The clubs that go out of business simply don’t have the clientele to support themselves and it’s their own fault because they have a lousy business model, but they prefer to blame the bands. Seems like a pretty dumb move to put the entire fate of your business in the hands of someone else.

Goes something like this: “Can this band bring in enough people for me to cover my nut tonight? I wonder if my limited clientele want to listen to them for 2 hours? I’ve never heard them live or bothered to listen to their demo CD – but they’ll play for FREE! Gee, guess I’ll roll the dice and find out! Oh, darn I lost $500 tonight because they sucked so badly -  some of my regulars actually left and only 10 of their friends showed up! And I lost $500 last night too!” Pretty soon they are out of business.

Since we already know those clubs won’t make it for the long haul, why would you even want to play there? Why would you want to jump on a horse that is falling behind? Why would you want to play to a room with only 25 of your friends and no one else? You might as well stay home and invite your friends to the practice space instead of hauling your equipment.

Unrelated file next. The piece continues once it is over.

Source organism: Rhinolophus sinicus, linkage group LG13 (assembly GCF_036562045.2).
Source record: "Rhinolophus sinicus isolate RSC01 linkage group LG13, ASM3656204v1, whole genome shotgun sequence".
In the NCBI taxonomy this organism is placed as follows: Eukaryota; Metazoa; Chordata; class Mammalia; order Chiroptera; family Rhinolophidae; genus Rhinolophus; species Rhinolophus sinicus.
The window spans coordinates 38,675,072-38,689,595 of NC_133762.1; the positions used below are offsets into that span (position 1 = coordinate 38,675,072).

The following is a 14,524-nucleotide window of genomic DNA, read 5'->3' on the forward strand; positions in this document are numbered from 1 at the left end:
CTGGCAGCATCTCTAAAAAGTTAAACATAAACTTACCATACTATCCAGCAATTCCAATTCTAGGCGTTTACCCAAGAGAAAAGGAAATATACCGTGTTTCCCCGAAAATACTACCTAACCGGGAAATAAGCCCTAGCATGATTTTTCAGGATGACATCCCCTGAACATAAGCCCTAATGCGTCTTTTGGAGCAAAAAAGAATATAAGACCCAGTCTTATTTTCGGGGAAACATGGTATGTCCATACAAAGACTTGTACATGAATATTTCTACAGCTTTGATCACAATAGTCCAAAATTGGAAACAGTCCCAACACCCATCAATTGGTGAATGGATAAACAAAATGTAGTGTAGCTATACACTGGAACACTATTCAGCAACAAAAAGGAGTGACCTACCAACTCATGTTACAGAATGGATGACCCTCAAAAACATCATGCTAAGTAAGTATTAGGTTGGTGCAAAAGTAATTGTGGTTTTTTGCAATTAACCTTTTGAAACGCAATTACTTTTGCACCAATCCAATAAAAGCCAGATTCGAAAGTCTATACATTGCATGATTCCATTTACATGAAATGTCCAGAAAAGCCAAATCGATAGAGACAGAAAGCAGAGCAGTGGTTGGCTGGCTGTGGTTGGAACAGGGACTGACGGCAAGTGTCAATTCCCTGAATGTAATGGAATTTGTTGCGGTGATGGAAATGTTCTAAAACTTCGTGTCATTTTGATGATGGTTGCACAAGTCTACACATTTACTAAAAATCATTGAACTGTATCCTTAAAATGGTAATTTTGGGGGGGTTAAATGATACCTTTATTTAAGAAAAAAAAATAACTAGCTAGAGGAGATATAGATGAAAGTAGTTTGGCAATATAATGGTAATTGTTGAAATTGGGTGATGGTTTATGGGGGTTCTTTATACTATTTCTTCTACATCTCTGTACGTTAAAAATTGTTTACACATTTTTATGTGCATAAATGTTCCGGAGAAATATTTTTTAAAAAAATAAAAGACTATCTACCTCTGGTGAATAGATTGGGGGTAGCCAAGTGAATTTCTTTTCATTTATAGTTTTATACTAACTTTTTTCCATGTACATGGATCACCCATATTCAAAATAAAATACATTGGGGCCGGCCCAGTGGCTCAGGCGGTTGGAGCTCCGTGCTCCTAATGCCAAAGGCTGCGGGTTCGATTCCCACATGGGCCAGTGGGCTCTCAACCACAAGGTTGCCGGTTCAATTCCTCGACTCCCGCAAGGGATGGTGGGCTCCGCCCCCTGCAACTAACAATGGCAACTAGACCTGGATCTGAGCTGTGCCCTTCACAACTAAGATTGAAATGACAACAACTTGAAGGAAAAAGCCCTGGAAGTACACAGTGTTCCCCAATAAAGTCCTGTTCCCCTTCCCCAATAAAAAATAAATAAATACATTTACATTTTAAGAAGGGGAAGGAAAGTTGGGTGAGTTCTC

What’s The Value of Your Time?

If a company asked you to work the first day for free and then they’d decide if they’d hire you, would you do it? Your time has value. Don’t let bad business owners and managers take advantage of you. That’s what you are doing when you play with no guarantee. And you are decreasing the worth of every other musician that comes after you. Don’t stand for it. Hell, at this point they are sometimes paying the bar back more for washing glasses than they are paying the band.  Doesn’t playing for a crowd of people require a little more skill than washing dishes?  Maybe the clubs should ask the bands to wash dishes before they leave at the end of the night – they seem to value that skill a little more and will actually pay for it.